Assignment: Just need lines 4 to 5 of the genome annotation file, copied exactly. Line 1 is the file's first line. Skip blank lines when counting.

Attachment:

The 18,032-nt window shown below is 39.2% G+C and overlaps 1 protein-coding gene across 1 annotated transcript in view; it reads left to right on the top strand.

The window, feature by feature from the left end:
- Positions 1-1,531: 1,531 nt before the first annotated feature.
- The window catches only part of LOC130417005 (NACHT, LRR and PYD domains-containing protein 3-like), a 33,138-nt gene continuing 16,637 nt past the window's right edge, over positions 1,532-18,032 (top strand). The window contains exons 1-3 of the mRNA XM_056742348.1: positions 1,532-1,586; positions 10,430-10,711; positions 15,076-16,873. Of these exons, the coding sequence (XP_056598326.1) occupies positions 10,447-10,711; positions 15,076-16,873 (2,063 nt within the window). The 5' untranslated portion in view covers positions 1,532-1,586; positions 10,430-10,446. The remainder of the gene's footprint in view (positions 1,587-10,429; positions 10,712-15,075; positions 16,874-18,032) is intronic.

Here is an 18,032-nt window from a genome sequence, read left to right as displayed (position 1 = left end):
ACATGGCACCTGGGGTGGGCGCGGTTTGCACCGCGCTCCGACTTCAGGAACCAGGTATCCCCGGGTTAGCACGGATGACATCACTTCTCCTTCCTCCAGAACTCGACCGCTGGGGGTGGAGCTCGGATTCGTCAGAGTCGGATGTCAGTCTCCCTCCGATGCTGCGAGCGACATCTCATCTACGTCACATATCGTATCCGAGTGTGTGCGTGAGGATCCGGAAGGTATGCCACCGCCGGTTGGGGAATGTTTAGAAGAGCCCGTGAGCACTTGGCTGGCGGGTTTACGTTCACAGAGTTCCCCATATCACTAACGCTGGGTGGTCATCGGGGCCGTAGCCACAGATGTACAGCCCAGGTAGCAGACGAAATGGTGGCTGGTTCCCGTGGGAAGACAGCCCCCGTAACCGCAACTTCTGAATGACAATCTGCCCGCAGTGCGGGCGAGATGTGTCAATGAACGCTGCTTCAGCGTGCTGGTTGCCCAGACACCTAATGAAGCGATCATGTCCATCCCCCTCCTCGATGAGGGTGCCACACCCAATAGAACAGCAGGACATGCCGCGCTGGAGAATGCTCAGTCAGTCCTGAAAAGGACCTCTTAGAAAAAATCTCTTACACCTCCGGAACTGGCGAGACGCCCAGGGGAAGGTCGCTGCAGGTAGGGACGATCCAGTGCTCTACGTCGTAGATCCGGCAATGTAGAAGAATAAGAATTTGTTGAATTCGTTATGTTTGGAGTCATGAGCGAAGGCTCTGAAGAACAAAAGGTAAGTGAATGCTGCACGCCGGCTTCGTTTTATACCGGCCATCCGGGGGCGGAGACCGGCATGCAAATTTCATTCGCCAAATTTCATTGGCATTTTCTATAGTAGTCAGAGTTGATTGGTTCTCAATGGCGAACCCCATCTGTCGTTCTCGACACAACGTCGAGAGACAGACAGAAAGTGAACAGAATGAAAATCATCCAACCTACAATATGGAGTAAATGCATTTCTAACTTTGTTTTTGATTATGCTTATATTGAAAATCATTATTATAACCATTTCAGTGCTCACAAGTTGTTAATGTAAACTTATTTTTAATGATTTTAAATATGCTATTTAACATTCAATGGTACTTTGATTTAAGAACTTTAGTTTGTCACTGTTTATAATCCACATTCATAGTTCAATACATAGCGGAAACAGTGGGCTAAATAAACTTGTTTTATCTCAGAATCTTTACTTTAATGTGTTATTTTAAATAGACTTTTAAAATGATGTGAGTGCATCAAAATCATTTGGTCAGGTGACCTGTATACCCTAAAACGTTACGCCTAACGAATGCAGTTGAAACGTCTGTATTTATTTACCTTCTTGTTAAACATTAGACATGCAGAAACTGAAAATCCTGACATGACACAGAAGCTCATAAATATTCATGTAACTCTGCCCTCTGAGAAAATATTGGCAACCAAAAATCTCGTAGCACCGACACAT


- The window catches only part of LOC130417005 (NACHT, LRR and PYD domains-containing protein 3-like), a 33,138-nt gene continuing 16,637 nt past the window's right edge, over positions 1,532-18,032 (top strand). The window contains exons 1-3 of the mRNA XM_056742348.1: positions 1,532-1,586; positions 10,430-10,711; positions 15,076-16,873. Of these exons, the coding sequence (XP_056598326.1) occupies positions 10,447-10,711; positions 15,076-16,873 (2,063 nt within the window). The 5' untranslated portion in view covers positions 1,532-1,586; positions 10,430-10,446. The remainder of the gene's footprint in view (positions 1,587-10,429; positions 10,712-15,075; positions 16,874-18,032) is intronic.

Here is an 18,032-nt window from a genome sequence, read left to right as displayed (position 1 = left end):